Investment inflows drop by N2.18tn in 2015 – NBS
The National Bureau of Statistics (NBS) on Tuesday stated that investment inflows into the country dropped by $11.1bn (N2.18tn) from $20.75bn in 2014 to $9.64bn at the end of the 2015 fiscal year.
The bureau, in its capital importation report a copy of which was made available to our correspondent, in Abuja, blamed the development on both external and internal factors.
For the external factors, the report explained that while the country had between 2012 and 2014 experienced high increase in the level of investment inflows owing to its inclusion in the JPMorgan Bond Index, such could not be achieved in 2015.
Nigeria was removed from the index last year due to what was described as lack of liquidity in the system for foreign investors as a result of scarcity of foreign exchange.
For internal factors, the bureau said the tougher economic environment in the country was responsible for the drop in investments.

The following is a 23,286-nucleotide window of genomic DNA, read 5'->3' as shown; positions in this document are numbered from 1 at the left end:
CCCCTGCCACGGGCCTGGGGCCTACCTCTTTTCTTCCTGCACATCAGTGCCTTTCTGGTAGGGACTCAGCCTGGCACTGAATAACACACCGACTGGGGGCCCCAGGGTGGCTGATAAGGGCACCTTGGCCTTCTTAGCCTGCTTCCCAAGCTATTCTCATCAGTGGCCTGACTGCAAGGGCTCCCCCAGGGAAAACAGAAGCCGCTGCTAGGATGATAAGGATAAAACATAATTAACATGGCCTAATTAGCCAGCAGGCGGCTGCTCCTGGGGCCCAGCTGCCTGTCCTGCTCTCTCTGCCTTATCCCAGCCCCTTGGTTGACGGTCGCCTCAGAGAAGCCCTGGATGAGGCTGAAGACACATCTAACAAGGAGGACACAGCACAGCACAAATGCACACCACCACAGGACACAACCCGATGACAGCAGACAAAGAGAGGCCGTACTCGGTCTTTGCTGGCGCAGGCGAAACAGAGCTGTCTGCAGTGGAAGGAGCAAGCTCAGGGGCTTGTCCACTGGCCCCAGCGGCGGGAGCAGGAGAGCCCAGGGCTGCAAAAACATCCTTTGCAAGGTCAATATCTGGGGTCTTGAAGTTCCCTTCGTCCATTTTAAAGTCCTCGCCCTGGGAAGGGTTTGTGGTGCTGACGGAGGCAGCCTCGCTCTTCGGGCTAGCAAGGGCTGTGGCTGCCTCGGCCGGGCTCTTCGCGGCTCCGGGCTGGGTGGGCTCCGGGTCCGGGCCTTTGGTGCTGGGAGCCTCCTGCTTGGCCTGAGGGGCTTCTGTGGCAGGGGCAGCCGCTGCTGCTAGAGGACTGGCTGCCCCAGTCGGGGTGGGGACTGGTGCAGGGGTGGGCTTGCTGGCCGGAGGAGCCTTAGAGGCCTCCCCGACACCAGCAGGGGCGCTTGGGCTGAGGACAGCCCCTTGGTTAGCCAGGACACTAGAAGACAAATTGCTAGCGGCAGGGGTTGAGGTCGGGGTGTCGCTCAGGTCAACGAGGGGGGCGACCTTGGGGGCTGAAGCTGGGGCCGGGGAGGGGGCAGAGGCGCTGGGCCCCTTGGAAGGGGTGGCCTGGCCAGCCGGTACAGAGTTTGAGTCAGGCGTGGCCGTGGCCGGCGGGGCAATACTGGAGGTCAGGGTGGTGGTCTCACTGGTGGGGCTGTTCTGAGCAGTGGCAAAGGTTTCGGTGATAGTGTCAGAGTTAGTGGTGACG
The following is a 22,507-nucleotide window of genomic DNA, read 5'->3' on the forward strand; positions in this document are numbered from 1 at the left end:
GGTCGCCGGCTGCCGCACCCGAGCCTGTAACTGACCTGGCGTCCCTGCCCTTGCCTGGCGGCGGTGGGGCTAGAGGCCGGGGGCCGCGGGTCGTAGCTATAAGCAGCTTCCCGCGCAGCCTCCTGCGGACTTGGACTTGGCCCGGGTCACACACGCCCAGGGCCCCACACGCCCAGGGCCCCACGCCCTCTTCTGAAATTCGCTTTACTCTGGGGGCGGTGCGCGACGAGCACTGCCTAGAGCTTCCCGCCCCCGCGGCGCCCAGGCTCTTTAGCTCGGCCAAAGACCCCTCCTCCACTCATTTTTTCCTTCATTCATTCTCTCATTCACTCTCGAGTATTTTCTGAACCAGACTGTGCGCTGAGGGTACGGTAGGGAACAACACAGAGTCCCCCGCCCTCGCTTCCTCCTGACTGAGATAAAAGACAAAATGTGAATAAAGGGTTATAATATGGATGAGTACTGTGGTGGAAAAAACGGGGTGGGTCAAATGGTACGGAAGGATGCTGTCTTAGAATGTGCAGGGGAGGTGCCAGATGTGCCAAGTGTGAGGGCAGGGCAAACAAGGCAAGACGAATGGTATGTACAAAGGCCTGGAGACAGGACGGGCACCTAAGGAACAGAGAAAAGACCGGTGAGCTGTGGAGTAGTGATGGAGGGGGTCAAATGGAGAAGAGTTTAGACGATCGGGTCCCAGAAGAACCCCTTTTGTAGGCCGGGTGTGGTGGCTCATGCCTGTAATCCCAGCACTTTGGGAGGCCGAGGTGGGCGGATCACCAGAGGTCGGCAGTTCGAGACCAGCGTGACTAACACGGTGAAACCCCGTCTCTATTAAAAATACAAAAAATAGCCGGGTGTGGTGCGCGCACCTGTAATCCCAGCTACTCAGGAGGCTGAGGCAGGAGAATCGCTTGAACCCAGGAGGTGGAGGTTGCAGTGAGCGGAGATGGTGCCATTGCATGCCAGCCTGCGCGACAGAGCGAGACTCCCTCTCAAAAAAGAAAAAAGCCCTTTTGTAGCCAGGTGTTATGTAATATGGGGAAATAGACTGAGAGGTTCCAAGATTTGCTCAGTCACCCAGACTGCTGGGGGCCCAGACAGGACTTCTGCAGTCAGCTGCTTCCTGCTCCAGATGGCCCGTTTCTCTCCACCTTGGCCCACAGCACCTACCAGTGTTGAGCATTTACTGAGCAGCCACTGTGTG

The NBS said in each of the consecutive quarters of 2015, there had been a large annual drop more than what was recorded in the previous period.
For instance, it said in the third and fourth quarters, capital inflows were respectively 58 per cent and 65 per cent lower than in the same quarters of 2014.
The report stated that the sum of $2.74bn was invested in the economy between July and September last year, while the balance of $1.55bn was invested in the economy in the last three months of 2015.
The report read in part, 'The total value of capital imported into Nigeria in the third quarter of 2015 was $2.74bn, up by 3.07 per cent from the preceding quarter. This was followed by a total of $1.55bn in the fourth quarter, a decline of 43.34 per cent from levels recorded in the previous quarter.
'The total for 2015 was recorded at $9.643bn. This represents a 53.53 per cent fall on the previous year when the total was $20.750bn. Each consecutive quarter of 2015 saw a larger annual fall than the previous; in the third and fourth quarter, capital inflows were respectively 58.00 per cent and 65.40 per cent lower than in the same quarters of 2014.'